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Issue 13 Study Abroad

International high school exchange

🕒 3 min

Are you interested in getting part of your high school education abroad? Great, because in this article we’ll provide an introduction to the topic.

In this post, I’ll be writing from the experience of Jovana Dinić, a student from Serbia who spent 4 weeks of her third year of high school in Germany, and Tamara Tica, a student from Bosnia and Herzegovina who spent 10 months in the US during her third year of high school.

International exchange is done less often in high school than in higher education, but it can be very transformative for young people. As participants are very young, they usually stay at a host family’s home, where they immerse themselves in the local culture and language.

Your time spent in another country can either be organized by an agency (or government program), or by you. An approach with the help of an agency can be simpler, as if you’re doing the organizing, you’ll have to find a host family, host school, and get the proper documentation. Agencies find a host family and a host school for you.

If you can’t find a program you like, or it is too expensive, you can try contacting a foreign school of choice directly, even better if you already have where to stay. In my case, a cousin from Germany asked her previous head teacher if I could visit their school and join classes for a month, and they kindly said yes!

Jovana

Applications

The first step is to explore your options and decide which type of exchange you’ll participate in. If you won’t be organizing it yourself, then are you going to search for funded programs or programs your family has to pay?

The YES Exchange and Study Programme is a US Department of State funded exchange programme aimed at countries with a significant Muslim population, but they have programmes for other South Eastern and Eastern European countries as well. The programme is a fully funded trip to the United States for 10 months, where each student lives with an American family, attends an American high school, and even gets monthly allowance for social activities.

Tamara

Applications for high school exchange programs vary wildly. These are some components you’ll likely have to provide along with personal and family information:

  • a letter for your host family
  • a transcript of your grades
  • a foreign language test
  • a recommendation letter by a school official

In general it’s best to start as early as possible in this process, starting research as soon as one year ahead of the school year you’re planning to spend abroad.

Some programs, like the YES Program, have multiple rounds during admissions, each having new sets of questions and assignments like writing essays or a host family letter. The more your exchange is funded by the association evaluating your application, the more selective the application process will be.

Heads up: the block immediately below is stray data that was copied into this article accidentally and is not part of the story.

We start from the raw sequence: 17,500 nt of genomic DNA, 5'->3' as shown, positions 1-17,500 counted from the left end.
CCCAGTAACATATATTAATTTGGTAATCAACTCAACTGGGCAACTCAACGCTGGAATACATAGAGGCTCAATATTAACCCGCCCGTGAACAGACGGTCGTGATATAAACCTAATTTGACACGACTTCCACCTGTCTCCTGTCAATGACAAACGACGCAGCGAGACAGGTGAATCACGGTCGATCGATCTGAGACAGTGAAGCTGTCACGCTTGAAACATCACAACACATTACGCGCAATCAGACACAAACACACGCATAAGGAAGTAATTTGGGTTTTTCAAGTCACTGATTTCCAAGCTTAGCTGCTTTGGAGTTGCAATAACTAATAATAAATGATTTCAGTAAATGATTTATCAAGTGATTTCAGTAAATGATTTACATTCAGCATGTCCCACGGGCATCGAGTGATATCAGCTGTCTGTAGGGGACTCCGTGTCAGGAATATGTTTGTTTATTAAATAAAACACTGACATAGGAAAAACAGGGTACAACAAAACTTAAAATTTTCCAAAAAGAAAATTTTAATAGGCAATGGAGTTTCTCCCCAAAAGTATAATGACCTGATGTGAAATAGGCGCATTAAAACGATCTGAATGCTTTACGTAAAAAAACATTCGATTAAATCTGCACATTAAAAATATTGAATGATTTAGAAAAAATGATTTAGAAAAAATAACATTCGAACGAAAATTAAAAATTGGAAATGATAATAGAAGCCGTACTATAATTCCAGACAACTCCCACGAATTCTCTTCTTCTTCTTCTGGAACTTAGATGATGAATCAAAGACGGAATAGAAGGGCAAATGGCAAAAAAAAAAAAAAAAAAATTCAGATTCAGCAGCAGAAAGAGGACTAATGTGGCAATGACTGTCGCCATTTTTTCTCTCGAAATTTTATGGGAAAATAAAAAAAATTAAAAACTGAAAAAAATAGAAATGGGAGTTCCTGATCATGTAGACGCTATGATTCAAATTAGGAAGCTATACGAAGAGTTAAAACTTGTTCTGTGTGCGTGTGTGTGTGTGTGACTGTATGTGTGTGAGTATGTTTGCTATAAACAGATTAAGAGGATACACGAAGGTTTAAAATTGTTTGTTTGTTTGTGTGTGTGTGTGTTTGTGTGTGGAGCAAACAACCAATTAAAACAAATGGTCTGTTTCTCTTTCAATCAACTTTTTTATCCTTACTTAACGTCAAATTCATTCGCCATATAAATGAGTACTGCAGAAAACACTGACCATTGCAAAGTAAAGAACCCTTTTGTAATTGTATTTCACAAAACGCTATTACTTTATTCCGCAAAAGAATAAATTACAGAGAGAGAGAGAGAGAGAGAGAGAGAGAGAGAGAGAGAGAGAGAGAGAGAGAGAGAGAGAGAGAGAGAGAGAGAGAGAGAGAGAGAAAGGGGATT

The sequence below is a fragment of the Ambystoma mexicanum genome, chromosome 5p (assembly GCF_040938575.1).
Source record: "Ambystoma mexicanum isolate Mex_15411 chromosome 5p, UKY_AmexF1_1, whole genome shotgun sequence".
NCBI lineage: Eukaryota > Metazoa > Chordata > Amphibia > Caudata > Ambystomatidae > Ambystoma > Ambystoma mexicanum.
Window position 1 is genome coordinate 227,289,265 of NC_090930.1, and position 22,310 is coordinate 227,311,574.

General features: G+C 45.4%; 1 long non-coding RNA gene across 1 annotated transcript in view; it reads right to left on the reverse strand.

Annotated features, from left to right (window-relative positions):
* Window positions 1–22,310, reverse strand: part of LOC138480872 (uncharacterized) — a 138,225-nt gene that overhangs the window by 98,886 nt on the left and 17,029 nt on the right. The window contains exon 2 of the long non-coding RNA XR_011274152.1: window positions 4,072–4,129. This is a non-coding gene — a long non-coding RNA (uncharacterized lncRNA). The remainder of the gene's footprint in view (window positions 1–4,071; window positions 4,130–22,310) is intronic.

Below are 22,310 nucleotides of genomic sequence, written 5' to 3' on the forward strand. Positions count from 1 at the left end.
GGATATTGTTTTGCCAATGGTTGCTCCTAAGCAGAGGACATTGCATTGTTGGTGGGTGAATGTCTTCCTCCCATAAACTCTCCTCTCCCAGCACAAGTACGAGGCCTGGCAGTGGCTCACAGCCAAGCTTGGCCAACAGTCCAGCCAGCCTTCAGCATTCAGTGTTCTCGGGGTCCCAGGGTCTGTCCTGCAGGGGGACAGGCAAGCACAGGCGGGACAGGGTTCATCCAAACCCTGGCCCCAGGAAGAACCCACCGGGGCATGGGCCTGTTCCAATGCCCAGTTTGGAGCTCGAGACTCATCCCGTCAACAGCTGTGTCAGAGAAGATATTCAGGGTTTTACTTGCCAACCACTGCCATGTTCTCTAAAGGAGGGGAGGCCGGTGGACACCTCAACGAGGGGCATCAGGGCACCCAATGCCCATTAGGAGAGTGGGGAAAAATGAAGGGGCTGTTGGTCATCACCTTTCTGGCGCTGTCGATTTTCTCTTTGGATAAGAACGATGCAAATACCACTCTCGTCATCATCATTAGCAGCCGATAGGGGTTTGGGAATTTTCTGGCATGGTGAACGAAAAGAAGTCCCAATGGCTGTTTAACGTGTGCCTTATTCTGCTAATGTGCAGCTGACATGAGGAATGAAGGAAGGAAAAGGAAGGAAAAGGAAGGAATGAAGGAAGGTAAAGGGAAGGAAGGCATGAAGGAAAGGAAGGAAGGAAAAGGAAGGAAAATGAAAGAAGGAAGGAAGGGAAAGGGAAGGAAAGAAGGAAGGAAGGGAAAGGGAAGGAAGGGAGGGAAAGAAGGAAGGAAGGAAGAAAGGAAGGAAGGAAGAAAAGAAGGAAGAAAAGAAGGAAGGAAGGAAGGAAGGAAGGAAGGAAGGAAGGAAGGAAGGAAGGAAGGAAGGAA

Costs & financing

It’s pretty hard to find scholarships for international high school exchange. There are some programs (such as the YES Program funded by the US Department of State) which fully fund the exchange, but are pretty hard to get into.

If you’re looking for fully-funded programs, I suggest that you look at this list. If you’re looking for grants and scholarships, I suggest that you look at this list and this list.

The cost of a year of high school in a foreign country is usually between 3 and 10 thousand euros. You could probably have relatively low costs if you stay at a family member’s place, but most people don’t have this possibility. It might also be worth a try to ask your school or government institutions for financial aid.

Conclusion

High school exchange probably seems like a step into the unknown for most high school students – and that’s exactly why it is probably a good choice. It’s a great way to get out of your comfort zone and broaden your horizons early on. If you’re uncertain on whether or not you should spend some of your high school education abroad, I’d recommend you try it.

For me it was a formative experience, because it challenged my view of myself, and really gave me the confidence to embark on a range of experiences, and make risky decisions, based on having already done well in something like this at a really young age.

Tamara

If you’re looking for more resources, here are some things I found while researching for this post:

By Nikola Jurković

Nikola is a futurism, "making", and philosophy enthusiast. He spends most of his time thinking or reading, and is passionate about the popularization of critical thinking and science.

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